We Like These Underlying Return On Capital Trends At Cyanotech (NASDAQ:CYAN)
Finding a business that has the potential to grow substantially is not easy, but it is possible if we look at a few key financial metrics. In a perfect world, we'd like to see a company investing more capital into its business and ideally the returns earned from that capital are also increasing. Basically this means that a company has profitable initiatives that it can continue to reinvest in, which is a trait of a compounding machine. With that in mind, we've noticed some promising trends at Cyanotech (NASDAQ:CYAN) so let's look a bit deeper.
What is Return On Capital Employed (ROCE)?
For those who don't know, ROCE is a measure of a company's yearly pre-tax profit (its return), relative to the capital employed in the business. To calculate this metric for Cyanotech, this is the formula:
Return on Capital Employed = Earnings Before Interest and Tax (EBIT) ÷ (Total Assets - Current Liabilities)
0.086 = US$2.3m ÷ (US$31m - US$4.7m) (Based on the trailing twelve months to December 2021).
Therefore, Cyanotech has an ROCE of 8.6%. In absolute terms, that's a low return and it also under-performs the Personal Products industry average of 21%.
See our latest analysis for Cyanotech
While the past is not representative of the future, it can be helpful to know how a company has performed historically, which is why we have this chart above. If you want to delve into the historical earnings, revenue and cash flow of Cyanotech, check out these free graphs here.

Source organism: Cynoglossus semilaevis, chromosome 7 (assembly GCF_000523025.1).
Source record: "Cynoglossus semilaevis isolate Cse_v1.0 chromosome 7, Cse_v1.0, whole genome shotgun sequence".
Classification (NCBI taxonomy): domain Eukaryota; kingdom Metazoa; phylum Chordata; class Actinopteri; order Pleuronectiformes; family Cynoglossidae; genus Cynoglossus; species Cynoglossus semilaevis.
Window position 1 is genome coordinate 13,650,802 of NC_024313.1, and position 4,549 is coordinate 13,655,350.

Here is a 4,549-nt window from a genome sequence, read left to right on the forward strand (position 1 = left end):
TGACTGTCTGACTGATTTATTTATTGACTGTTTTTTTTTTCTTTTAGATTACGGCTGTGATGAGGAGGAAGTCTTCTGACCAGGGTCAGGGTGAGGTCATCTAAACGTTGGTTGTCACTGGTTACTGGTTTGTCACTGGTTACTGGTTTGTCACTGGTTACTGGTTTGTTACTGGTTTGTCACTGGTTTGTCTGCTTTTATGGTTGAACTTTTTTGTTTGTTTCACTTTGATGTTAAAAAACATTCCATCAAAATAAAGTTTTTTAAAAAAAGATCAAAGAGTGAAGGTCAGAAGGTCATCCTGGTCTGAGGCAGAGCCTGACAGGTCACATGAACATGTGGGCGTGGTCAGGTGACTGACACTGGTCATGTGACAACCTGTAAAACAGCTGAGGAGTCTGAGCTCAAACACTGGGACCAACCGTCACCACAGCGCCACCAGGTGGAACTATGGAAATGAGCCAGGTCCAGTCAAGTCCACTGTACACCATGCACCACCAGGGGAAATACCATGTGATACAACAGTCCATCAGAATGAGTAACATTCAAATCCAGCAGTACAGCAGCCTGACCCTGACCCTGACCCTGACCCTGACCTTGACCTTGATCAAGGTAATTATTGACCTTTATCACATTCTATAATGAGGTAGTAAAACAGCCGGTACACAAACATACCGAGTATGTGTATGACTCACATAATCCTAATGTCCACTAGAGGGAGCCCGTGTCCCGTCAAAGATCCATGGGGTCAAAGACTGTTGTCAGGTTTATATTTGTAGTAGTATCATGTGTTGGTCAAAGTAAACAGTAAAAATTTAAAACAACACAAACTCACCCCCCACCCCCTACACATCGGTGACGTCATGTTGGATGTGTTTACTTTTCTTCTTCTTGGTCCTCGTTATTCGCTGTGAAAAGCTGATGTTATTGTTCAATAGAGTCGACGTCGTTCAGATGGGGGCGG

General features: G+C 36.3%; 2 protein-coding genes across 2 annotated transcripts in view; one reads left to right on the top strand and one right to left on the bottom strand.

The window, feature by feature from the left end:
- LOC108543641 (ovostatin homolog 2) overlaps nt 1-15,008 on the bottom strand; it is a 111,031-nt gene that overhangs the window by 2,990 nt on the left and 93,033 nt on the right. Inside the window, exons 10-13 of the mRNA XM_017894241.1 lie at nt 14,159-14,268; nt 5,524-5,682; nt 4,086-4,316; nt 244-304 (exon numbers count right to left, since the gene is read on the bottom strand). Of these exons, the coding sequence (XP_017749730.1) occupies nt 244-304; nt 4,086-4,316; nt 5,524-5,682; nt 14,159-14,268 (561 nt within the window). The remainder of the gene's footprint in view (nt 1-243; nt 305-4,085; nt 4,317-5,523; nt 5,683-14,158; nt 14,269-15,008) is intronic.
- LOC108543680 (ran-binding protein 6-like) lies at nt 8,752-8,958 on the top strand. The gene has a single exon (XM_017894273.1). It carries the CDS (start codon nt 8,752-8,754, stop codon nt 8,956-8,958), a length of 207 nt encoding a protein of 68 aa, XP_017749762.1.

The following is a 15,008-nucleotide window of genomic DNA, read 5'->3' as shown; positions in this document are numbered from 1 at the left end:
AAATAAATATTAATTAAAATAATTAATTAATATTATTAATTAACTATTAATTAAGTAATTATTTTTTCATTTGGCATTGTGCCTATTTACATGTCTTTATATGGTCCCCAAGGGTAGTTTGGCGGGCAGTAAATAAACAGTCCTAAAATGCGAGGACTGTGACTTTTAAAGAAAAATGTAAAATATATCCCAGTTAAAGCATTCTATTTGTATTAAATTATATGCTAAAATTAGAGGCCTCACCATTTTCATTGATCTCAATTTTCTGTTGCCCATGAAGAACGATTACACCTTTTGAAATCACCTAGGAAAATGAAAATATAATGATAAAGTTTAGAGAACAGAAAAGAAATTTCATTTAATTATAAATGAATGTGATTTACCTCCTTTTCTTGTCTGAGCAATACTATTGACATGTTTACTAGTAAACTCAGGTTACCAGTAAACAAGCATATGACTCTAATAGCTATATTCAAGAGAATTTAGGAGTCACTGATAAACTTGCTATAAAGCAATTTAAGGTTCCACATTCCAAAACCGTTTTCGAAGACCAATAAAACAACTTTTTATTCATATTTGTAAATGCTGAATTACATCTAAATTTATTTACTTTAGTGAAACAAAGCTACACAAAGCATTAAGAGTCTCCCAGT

What Can We Tell From Cyanotech's ROCE Trend?
Shareholders will be relieved that Cyanotech has broken into profitability. The company now earns 8.6% on its capital, because five years ago it was incurring losses. While returns have increased, the amount of capital employed by Cyanotech has remained flat over the period. So while we're happy that the business is more efficient, just keep in mind that could mean that going forward the business is lacking areas to invest internally for growth. After all, a company can only become a long term multi-bagger if it continually reinvests in itself at high rates of return.
To bring it all together, Cyanotech has done well to increase the returns it's generating from its capital employed. And since the stock has fallen 27% over the last five years, there might be an opportunity here. That being the case, research into the company's current valuation metrics and future prospects seems fitting.
Like most companies, Cyanotech does come with some risks, and we've found 1 warning sign that you should be aware of.
If you want to search for solid companies with great earnings, check out this free list of companies with good balance sheets and impressive returns on equity.
Have feedback on this article? Concerned about the content? Get in touch with us directly. Alternatively, email editorial-team (at) simplywallst.com.
This article by Simply Wall St is general in nature. We provide commentary based on historical data and analyst forecasts only using an unbiased methodology and our articles are not intended to be financial advice. It does not constitute a recommendation to buy or sell any stock, and does not take account of your objectives, or your financial situation. We aim to bring you long-term focused analysis driven by fundamental data. Note that our analysis may not factor in the latest price-sensitive company announcements or qualitative material. Simply Wall St has no position in any stocks mentioned.